By Carol Gee
People all over the world have protested for one side or the other in the Israeli/Palestinian conflict. AlterNet reported that, "An unprecedented number of Americans question Israel's actions in Gaza.* (1/6/09). Activism, protest, organizing -- there are legitimate activist organizations as well as illegitimate ones. The following story refers to the sometimes very dark and terrible side of protest. On 1/6/09, McClatchy reported on a "Cross burned in yard of man who helped troubled youth."*
"People are getting ready"# to be actively involved in helping to get our nation back on track during these very dark times. Our president-elect has invited this. The official working website of the incoming administration is here: The Obama-Biden Transition Team.
"Grassroots for Obama" was spawned by his campaign in the blogosphere. Communication on the web is also done through e-mail. Activists probably receive a lot of e-mails. I am not even a real "activist," in the classic sense, and still my box is usually full. These are tough times* and there are lots of needs. The e-mails, while absolutely legitimate, are unsolicited. I have no idea how I have gotten on these lists. I find the range of good causes heartening and interesting, however. A few examples follow:
- Blago -- Grainger@GraingerTerry.com: Phil Molfese is the contact. The cause is a "citizen group to hold demonstration" outside of Governor Blagojevich's office, 100 W. Randolph St., Friday at noon. They will ask the governor to resign. I will not be attending but you might want to show up.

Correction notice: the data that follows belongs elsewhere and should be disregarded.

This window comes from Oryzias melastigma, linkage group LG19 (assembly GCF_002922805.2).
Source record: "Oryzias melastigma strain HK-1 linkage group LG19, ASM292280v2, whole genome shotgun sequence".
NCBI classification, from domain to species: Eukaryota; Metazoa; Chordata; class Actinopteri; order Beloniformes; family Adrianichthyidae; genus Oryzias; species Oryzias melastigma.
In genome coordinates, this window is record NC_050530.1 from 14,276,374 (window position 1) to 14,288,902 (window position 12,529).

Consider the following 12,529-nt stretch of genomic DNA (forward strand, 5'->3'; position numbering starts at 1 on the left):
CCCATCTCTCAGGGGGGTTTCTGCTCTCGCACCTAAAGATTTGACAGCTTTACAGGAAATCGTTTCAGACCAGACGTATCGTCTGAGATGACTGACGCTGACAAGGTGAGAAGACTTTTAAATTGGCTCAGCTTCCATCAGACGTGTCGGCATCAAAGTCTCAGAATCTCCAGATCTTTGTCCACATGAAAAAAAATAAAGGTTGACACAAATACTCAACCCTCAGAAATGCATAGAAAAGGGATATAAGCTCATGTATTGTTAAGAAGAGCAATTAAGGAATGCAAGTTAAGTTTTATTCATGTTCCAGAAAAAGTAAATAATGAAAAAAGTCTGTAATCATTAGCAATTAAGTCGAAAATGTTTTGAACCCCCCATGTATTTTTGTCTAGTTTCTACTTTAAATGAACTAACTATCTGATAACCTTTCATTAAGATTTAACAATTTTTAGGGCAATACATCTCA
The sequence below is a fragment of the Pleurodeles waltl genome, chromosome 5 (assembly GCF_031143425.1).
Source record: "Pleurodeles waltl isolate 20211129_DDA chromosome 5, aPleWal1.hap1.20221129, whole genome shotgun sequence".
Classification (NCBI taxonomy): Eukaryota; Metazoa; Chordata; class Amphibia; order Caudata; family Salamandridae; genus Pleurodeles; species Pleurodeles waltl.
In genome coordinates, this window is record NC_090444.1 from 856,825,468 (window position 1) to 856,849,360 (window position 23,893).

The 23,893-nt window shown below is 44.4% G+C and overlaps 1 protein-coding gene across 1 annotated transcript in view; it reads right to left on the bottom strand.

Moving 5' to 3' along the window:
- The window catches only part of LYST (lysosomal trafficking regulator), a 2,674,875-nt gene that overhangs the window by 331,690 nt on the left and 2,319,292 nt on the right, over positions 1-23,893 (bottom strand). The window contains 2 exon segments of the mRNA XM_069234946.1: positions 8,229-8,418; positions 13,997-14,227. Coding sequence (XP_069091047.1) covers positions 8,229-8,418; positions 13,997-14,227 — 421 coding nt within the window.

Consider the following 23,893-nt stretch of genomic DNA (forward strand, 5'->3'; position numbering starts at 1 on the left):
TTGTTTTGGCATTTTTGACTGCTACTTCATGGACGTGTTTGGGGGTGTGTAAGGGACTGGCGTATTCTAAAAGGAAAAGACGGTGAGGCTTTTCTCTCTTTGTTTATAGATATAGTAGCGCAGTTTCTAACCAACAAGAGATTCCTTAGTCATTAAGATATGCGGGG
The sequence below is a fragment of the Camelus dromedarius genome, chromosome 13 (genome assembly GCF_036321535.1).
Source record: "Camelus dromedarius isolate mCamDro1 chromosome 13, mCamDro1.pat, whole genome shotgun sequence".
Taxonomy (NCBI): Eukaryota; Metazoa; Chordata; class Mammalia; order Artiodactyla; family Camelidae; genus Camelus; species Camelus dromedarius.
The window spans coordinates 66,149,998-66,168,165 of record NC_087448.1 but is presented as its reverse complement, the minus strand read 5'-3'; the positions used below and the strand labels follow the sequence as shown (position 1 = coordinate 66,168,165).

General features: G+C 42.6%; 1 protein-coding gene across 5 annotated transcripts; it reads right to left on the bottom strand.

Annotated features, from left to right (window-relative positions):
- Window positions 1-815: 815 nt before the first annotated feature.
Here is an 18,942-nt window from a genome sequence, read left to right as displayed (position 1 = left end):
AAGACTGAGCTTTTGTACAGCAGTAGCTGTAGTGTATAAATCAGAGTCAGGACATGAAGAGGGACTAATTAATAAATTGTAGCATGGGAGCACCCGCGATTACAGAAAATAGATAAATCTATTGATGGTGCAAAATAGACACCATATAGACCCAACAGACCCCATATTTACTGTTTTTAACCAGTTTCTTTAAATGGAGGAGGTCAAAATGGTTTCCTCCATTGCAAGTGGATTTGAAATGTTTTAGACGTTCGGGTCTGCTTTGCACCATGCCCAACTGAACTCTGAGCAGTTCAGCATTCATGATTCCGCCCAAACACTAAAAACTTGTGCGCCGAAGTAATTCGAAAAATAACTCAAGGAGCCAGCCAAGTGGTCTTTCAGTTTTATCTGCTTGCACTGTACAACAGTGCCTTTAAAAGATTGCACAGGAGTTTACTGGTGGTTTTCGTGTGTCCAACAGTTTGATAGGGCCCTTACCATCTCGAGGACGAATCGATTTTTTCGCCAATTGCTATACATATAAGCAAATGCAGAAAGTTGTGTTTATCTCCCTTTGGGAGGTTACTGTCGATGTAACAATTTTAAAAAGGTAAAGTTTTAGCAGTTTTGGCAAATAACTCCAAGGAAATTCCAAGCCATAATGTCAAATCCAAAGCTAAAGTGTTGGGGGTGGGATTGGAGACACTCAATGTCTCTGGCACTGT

- Media Bias -- Sarah Coles wanted me to know about "the top 5 trend predictions for political communications and political media under the Obama presidency," via Skewz (www.skewz.com), the first user-driven political media aggregation site for exposing media bias. I joined Skewz, an interesting twist, and intend to post biased pieces as I find them.
If I were a young person, I would also find all the the communications perfectly normal, but I am a granny. Millenials are activists, very involved with each other and with their communities, their nation and the world. I am by no means a milennial, but I do get a lot of e-mails from Michelle and Barach, and David Plouffe at Barack Obama.com, where I have posted just a few times. The Democratic Strategist explains:
. . . there is probably a good reason why Obama has decided to keep his personal organization and its vast electronic relationship with millions of supporters intact instead of disbanding it or folding it into the national or state Democratic parties. This officially nonpartisan network will work overtime to keep the bipartisan grassroots engaged in the struggle in Washington, and deploy pressure accordingly. This formidable organization is a tangible asset that should not be dismissed or minimized.
The range of kinds of potential involvement in Obama's grassroots bipartisanship is wide. The biggest thing right now, of course, is to be one of the ten people selected to attend the Inauguration as the Obamas' guests. The first guest has just been announced. Quoting Michelle's e-mail: